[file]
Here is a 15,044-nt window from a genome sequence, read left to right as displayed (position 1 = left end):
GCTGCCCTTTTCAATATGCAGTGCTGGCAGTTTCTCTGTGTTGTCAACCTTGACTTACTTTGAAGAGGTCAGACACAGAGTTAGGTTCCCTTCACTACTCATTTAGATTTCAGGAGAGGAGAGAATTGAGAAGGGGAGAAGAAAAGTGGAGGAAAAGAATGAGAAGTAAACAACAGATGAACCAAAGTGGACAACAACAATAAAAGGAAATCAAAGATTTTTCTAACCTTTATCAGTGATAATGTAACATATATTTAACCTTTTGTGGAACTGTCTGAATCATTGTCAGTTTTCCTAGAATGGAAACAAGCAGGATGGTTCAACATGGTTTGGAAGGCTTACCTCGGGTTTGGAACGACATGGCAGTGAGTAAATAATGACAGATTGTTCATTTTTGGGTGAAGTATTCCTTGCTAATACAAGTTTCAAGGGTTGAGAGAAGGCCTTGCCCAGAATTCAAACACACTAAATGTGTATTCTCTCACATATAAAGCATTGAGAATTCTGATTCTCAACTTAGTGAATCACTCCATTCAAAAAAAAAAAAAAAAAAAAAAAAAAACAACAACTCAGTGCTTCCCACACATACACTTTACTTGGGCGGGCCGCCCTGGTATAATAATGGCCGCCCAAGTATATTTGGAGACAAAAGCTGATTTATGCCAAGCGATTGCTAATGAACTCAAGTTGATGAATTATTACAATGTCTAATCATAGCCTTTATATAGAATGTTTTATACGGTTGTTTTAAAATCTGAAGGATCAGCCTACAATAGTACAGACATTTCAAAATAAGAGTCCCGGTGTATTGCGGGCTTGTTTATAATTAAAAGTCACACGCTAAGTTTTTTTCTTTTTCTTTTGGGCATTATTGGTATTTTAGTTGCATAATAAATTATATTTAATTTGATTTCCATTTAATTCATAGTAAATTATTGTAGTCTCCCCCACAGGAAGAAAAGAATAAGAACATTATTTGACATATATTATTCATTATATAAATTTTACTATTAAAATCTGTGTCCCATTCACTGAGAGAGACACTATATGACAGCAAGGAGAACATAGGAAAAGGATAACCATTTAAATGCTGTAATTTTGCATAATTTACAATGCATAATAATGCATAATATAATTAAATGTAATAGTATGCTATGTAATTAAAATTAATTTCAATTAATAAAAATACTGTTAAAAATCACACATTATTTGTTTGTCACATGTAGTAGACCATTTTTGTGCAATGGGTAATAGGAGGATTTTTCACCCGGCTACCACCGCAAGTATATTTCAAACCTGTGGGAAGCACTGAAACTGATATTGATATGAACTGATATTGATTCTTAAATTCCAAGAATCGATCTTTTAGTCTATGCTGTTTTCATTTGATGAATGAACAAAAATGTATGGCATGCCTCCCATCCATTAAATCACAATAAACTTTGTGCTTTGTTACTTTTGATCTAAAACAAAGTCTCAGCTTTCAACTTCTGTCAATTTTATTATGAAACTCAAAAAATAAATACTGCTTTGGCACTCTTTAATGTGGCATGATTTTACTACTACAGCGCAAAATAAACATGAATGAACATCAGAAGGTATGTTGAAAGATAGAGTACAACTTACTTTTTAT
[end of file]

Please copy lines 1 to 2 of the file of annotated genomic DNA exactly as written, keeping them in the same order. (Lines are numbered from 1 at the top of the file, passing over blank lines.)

Here is a 15,044-nt window from a genome sequence, read left to right as displayed (position 1 = left end):
GCTGCCCTTTTCAATATGCAGTGCTGGCAGTTTCTCTGTGTTGTCAACCTTGACTTACTTTGAAGAGGTCAGACACAGAGTTAGGTTCCCTTCACTACTCATTTAGATTTCAGGAGAGGAGAGAATTGAGAAGGGGAGAAGAAAAGTGGAGGAAAAGAATGAGAAGTAAACAACAGATGAACCAAAGTGGACAACAACAATAAAAGGAAATCAAAGATTTTTCTAACCTTTATCAGTGATAATGTAACATATATTTAACCTTTTGTGGAACTGTCTGAATCATTGTCAGTTTTCCTAGAATGGAAACAAGCAGGATGGTTCAACATGGTTTGGAAGGCTTACCTCGGGTTTGGAACGACATGGCAGTGAGTAAATAATGACAGATTGTTCATTTTTGGGTGAAGTATTCCTTGCTAATACAAGTTTCAAGGGTTGAGAGAAGGCCTTGCCCAGAATTCAAACACACTAAATGTGTATTCTCTCACATATAAAGCATTGAGAATTCTGATTCTCAACTTAGTGAATCACTCCATTCAAAAAAAAAAAAAAAAAAAAAAAAAAACAACAACTCAGTGCTTCCCACACATACACTTTACTTGGGCGGGCCGCCCTGGTATAATAATGGCCGCCCAAGTATATTTGGAGACAAAAGCTGATTTATGCCAAGCGATTGCTAATGAACTCAAGTTGATGAATTATTACAATGTCTAATCATAGCCTTTATATAGAATGTTTTATACGGTTGTTTTAAAATCTGAAGGATCAGCCTACAATAGTACAGACATTTCAAAATAAGAGTCCCGGTGTATTGCGGGCTTGTTTATAATTAAAAGTCACACGCTAAGTTTTTTTCTTTTTCTTTTGGGCATTATTGGTATTTTAGTTGCATAATAAATTATATTTAATTTGATTTCCATTTAATTCATAGTAAATTATTGTAGTCTCCCCCACAGGAAGAAAAGAATAAGAACATTATTTGACATATATTATTCATTATATAAATTTTACTATTAAAATCTGTGTCCCATTCACTGAGAGAGACACTATATGACAGCAAGGAGAACATAGGAAAAGGATAACCATTTAAATGCTGTAATTTTGCATAATTTACAATGCATAATAATGCATAATATAATTAAATGTAATAGTATGCTATGTAATTAAAATTAATTTCAATTAATAAAAATACTGTTAAAAATCACACATTATTTGTTTGTCACATGTAGTAGACCATTTTTGTGCAATGGGTAATAGGAGGATTTTTCACCCGGCTACCACCGCAAGTATATTTCAAACCTGTGGGAAGCACTGAAACTGATATTGATATGAACTGATATTGATTCTTAAATTCCAAGAATCGATCTTTTAGTCTATGCTGTTTTCATTTGATGAATGAACAAAAATGTATGGCATGCCTCCCATCCATTAAATCACAATAAACTTTGTGCTTTGTTACTTTTGATCTAAAACAAAGTCTCAGCTTTCAACTTCTGTCAATTTTATTATGAAACTCAAAAAATAAATACTGCTTTGGCACTCTTTAATGTGGCATGATTTTACTACTACAGCGCAAAATAAACATGAATGAACATCAGAAGGTATGTTGAAAGATAGAGTACAACTTACTTTTTAT